Stephen reviews: Shiki (2010)

shiki_2Shiki [屍鬼] (2010)

Starring Toru Ohkawa, Kouki Uchiyama, Kazuyuki Okitsu, Haruka Nagashima, Keiko Kawakami, Wataru Takagi, Aoi Yūki, Ai Orikasa, Nozomi Sasaki, Nobuhiko Okamoto

Directed by Tetsuro Amino


All right, I’m breaking the unwritten and nonbinding rules by reviewing an entire TV series rather than a singular film. Shiki completely took me by surprise with its rich atmosphere, dense plot, and unflinching cruelty. Since it is also one of those rare anime titles that is genuine horror, it felt like the perfect time to step away from the norm. One of the big differences about an anime series from a Hollywood series is that anime is largely intended to tell an already mapped out story. Anime often isn’t meant to run season after season until the fans get tired of it. An anime series usually has the entire plot figured out before production begins. This means that at every step of the way a well-made series will advance the story toward a specific end, much like every scene in a movie should progress the plot to its conclusion, and Shiki does this very well.

shiki_1I had heard that Shiki was a slow-paced series, but I found that to be blatantly false. This isn’t an action series, so maybe people were confused by this thing called a plot. But whatever the case, I thought the story proceeded at a rapid pace, hurling new developments at every turn. I don’t think there was a single episode that didn’t radically alter the situation, constantly building up its dreadful sense of impending doom. Partly it manages this through an enormous cast that grows with nearly every episode. Even at the end of the series, new characters are still being introduced. This means that there is always someone to stumble onto new problems. This also means there are a lot of characters to keep track of, so I really do recommend watching the entire series over a short span of time, otherwise you’re liable to forget who important people are. This is perhaps one of its weakest points for viewers who don’t want a story quite so difficult to keep track of, but it is one of my favorite aspects of the series.

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Stephen reviews: Black Jack (1996)

blackjack_1Black Jack [ブラックジャック] (1996)
AKA Black Jack: A Surgeon With the Hands of God

Starring Akio Ohtsuka, Mayo Suzukaze, Yuko Mizutani, Ai Orikasa, Shin Aomori

Directed by Osamu Dezaki


Black Jack is one of my favorite Osamu Tezuka characters. Upon first reading the manga, I was struck by the parallels he had to American superheros. Just like a superhero, he has a code name while the general public has no idea what his real identity is. Just like a superhero, he operates outside the law, saving lives through a kind of vigilanteism. He has superhuman skills that allow him to perform amazing feats no one else can. He doesn’t quite have a cape, but he’s got a cool trenchcoat that looks like one. He’s even got a kid sidekick that he rescued from certain death. (One character in the film refers to Pinoko as his daughter, but that’s not actually true. However, her origin story is too complicated and irrelevant to the film to bother getting into here.) The only real difference is that Black Jack doesn’t fight crime; he fights disease.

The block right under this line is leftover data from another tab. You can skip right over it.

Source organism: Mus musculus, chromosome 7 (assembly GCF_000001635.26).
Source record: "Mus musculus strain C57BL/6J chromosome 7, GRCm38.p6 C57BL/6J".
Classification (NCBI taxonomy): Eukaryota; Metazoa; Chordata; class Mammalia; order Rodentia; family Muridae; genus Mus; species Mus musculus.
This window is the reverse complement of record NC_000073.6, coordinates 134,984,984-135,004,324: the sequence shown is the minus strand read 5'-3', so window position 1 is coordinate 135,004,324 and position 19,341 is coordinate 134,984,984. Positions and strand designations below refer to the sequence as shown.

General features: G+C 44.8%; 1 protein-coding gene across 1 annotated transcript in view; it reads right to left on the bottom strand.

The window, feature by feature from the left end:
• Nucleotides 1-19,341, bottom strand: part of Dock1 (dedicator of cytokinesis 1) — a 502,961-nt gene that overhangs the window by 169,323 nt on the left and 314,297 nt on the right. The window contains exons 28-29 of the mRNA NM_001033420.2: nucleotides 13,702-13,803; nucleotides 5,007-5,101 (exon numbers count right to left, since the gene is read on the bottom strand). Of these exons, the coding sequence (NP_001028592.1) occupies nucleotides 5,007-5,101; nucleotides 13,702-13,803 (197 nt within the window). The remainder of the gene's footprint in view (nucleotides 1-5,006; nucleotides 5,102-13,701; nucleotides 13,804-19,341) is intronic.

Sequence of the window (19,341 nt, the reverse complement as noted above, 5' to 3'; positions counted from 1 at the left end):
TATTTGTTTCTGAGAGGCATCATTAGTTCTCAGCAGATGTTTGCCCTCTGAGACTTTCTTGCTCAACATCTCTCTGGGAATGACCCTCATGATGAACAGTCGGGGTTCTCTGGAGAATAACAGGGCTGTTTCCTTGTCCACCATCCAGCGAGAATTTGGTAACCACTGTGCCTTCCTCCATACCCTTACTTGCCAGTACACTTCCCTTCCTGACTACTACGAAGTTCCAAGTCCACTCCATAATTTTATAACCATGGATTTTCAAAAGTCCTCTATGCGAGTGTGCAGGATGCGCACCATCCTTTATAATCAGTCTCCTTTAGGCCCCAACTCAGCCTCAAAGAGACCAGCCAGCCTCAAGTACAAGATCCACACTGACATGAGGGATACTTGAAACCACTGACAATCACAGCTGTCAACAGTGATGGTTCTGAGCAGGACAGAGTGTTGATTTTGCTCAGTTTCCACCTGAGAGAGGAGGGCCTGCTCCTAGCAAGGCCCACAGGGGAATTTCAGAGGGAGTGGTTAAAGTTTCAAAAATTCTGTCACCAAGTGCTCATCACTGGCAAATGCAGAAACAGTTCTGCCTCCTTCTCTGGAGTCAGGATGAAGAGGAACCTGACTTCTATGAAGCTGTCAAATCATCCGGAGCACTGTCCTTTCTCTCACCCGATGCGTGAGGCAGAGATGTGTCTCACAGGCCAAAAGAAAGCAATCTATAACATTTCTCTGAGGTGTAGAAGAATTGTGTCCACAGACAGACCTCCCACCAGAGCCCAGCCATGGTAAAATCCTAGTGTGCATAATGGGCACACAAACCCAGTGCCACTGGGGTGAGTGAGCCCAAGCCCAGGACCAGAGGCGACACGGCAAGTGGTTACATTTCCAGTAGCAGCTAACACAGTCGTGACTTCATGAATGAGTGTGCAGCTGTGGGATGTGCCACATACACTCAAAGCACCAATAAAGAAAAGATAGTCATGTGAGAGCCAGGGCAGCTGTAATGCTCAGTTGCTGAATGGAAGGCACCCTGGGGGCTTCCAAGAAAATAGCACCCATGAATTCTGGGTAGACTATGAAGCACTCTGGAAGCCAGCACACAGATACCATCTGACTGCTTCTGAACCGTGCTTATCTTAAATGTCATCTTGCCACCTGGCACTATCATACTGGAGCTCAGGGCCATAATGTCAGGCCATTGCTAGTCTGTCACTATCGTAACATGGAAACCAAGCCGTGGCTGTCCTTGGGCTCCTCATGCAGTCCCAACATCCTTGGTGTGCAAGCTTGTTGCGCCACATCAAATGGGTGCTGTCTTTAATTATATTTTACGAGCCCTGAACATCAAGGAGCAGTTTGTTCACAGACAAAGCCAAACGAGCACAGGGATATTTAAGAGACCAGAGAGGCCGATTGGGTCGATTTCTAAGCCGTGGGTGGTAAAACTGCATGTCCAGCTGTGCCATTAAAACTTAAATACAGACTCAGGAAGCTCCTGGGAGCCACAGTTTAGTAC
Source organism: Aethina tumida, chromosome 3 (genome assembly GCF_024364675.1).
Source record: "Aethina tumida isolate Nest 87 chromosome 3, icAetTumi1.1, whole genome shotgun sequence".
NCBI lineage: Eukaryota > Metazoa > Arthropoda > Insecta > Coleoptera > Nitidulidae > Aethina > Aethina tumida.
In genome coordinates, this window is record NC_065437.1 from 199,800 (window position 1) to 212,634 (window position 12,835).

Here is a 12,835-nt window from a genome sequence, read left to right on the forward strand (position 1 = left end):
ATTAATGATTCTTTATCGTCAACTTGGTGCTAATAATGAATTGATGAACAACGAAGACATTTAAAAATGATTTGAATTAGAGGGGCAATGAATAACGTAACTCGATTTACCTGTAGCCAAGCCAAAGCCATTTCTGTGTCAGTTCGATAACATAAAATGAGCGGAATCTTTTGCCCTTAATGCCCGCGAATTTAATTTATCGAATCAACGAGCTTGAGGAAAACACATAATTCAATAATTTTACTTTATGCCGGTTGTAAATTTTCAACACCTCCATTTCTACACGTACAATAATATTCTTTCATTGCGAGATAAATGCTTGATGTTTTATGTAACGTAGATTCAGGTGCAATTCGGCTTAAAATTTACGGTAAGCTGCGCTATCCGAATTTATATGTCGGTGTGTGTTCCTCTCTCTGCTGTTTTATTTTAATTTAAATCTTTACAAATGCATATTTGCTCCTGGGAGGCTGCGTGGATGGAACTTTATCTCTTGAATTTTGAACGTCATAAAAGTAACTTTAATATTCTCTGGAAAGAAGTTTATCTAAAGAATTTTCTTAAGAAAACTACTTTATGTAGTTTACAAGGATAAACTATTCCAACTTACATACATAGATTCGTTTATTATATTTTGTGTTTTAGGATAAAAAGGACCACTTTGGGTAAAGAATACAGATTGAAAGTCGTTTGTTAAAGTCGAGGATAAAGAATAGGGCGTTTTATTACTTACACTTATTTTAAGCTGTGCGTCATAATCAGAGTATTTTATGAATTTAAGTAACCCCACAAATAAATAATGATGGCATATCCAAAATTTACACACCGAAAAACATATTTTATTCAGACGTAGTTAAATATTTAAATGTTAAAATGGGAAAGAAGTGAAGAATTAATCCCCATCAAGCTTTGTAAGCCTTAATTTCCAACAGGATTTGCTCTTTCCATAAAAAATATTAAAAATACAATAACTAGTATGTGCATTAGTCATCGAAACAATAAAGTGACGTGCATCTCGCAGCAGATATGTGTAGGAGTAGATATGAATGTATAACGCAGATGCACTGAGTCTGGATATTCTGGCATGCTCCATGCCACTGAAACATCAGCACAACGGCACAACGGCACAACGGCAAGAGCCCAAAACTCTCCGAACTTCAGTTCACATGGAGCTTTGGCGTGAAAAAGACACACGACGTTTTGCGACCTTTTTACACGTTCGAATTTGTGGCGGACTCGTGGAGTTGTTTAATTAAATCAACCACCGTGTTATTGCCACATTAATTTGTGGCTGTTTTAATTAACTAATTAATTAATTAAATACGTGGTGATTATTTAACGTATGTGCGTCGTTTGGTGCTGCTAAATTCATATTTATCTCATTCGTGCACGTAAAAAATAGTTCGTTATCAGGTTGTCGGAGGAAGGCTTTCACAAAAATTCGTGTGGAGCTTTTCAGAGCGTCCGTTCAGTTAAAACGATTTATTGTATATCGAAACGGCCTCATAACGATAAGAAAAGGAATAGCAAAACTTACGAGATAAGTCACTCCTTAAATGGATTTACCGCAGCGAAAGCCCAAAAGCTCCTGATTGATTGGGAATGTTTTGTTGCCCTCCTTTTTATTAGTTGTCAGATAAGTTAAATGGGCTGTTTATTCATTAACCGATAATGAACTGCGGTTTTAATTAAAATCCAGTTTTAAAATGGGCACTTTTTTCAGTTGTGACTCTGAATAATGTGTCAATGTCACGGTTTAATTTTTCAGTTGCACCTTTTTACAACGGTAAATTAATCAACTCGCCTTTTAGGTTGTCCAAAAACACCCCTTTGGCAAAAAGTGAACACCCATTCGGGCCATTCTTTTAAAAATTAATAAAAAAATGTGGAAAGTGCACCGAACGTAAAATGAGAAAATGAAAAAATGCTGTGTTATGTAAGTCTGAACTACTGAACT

He’s an unlicensed surgeon that can perform any surgery on pretty much any living creature, and his villains are the illnesses that threaten their lives. I wondered even after my first encounter with the character whether Tezuka was making a deliberate critique of the comic book superhero, or if it was all just a coincidence. There’s definitely something to be said about Black Jack’s inherently peaceful means of saving people. With the kinds of superpowers showcased in the comic book industry, why do they almost never seem to be used in constructive ways? A superhero claims to be saving the world, but even though that is true, saving the world usually turns out to be a massive fist fight that levels half of Manhattan. Was Tezuka subtly wagging a finger at the superhero genre for proclaiming violence as the sole means of solving the worlds problems by creating his own superhero that did the exact opposite? I don’t think I’ll ever know for sure, but watching this movie made me contemplate these questions more than ever.

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Stephen reviews: Black Lion (1992)

blacklion-1Black Lion [時元戦国史 黒の獅士 陣内編 Jigen Sengokushi Kuro no Shishi: Jinnai-hen] (1992)

Starring Yasunori Matsumoto, Yuusaku Yara, Ai Orikasa, Kan Fujimoto

Directed by Takashi Watanabe


I’ve been taking a break for a while, and I wanted to come back with a great movie that would capture the spirit of anime and the whole reason I love it. Something that really captures the essence of the medium. Which brings me to Black Lion, a short film about cyborgs and ninjas in ancient Japan. Jackpot.

Now you might be wondering why there would be cyborgs in ancient Japan, and the answer is simple. Cyborgs are awesome, and ninjas are awesome. So if you put the two together you get something even more awesome. Do you really need an explanation for something that awesome? If you do, then you have come to the wrong place, my friend. Cyborgs fighting ninjas is always awesome, no matter what the reason.

The plot starts with Oda Nobunaga out conquering the area. In this tale, however, he has an army of robot samurai armed with machine guns. His army rips apart the opposing soldiers armed with mere spears and bows. The arsenal quickly escalates to missiles, tanks, lasers, and orbiting spaceships. The conventional firearms of the sixteenth century can’t stand up to the onslaught.

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